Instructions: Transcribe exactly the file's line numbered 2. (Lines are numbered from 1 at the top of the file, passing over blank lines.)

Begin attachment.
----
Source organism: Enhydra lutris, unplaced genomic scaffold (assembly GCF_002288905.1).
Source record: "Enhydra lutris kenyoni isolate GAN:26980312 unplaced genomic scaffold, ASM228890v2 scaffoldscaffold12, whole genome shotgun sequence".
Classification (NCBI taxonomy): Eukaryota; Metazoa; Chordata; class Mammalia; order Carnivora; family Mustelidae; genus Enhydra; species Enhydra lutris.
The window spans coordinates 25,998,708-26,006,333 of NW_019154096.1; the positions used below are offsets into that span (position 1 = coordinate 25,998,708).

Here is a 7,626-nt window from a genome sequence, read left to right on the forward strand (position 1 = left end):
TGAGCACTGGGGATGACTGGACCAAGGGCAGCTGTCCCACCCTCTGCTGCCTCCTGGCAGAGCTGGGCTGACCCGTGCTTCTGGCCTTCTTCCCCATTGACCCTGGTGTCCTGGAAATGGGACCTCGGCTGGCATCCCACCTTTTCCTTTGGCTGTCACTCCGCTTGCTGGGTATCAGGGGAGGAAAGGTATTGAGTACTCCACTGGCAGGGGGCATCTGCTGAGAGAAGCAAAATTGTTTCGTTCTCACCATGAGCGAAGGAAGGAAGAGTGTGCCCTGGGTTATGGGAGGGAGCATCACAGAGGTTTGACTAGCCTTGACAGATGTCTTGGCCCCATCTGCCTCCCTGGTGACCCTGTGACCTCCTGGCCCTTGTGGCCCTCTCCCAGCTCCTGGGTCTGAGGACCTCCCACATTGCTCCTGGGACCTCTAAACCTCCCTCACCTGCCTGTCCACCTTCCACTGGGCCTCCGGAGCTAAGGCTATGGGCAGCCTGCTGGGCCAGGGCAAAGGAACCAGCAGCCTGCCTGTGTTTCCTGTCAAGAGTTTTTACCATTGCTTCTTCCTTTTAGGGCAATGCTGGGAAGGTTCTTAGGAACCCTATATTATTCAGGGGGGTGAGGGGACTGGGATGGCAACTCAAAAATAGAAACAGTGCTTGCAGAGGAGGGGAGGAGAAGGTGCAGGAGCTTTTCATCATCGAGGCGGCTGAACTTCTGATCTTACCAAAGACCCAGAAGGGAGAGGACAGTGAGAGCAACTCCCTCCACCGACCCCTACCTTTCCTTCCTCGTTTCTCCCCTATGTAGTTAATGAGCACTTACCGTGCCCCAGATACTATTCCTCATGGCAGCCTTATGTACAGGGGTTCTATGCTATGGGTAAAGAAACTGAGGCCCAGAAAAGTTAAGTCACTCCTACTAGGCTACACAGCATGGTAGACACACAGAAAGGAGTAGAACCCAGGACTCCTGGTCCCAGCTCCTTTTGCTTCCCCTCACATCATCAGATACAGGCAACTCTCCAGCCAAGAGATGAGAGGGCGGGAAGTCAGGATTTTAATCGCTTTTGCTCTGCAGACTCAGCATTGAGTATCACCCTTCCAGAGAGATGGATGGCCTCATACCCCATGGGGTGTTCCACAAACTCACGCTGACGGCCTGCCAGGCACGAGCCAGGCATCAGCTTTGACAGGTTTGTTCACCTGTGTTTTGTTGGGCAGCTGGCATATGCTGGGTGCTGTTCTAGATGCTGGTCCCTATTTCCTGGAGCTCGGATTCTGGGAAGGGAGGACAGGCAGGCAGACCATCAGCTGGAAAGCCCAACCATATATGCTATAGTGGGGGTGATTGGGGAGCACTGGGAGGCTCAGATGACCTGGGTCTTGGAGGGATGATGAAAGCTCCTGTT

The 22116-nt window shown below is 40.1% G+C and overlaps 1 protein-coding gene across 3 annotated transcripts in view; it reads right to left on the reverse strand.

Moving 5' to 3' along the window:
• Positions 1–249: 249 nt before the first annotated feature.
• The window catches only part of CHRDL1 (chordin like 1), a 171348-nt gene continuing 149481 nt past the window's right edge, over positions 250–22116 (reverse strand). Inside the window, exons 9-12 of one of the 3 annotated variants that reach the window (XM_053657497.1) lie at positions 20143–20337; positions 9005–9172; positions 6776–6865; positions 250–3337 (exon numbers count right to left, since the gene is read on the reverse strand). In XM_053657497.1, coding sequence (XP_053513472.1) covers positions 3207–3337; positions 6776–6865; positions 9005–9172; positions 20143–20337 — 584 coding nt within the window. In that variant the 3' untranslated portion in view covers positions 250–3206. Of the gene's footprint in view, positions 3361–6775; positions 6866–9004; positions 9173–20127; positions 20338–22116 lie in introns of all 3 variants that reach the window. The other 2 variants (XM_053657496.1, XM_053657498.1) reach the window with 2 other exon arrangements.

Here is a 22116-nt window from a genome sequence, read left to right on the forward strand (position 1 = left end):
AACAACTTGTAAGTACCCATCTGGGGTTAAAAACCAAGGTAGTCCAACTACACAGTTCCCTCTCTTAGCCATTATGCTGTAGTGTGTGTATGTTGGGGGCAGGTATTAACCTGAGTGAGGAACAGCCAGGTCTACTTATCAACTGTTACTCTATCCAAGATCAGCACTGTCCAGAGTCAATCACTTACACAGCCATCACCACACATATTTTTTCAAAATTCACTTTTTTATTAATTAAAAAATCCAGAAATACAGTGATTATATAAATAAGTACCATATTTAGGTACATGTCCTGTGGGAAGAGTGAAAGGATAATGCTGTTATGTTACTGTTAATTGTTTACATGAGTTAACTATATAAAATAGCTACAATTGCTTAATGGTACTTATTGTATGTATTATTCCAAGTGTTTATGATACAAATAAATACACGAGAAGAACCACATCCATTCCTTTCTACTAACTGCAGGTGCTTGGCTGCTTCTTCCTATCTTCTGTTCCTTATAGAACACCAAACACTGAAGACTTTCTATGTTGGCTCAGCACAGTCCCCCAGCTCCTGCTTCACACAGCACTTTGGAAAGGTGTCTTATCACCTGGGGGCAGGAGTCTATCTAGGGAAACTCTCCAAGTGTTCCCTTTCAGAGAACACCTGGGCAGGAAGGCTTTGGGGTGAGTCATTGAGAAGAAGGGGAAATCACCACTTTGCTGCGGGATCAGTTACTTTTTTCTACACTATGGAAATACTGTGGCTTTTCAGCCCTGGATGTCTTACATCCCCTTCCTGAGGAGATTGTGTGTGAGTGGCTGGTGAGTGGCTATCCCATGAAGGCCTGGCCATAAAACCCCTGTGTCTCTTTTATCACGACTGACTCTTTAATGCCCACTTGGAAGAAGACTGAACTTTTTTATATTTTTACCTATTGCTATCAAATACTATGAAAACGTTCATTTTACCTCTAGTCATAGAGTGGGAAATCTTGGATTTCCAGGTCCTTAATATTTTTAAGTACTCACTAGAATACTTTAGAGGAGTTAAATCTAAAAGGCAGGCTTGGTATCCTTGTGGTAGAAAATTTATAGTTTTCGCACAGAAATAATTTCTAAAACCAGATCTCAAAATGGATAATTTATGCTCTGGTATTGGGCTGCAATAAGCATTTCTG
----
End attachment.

Source record: "Enhydra lutris kenyoni isolate GAN:26980312 unplaced genomic scaffold, ASM228890v2 scaffoldscaffold12, whole genome shotgun sequence".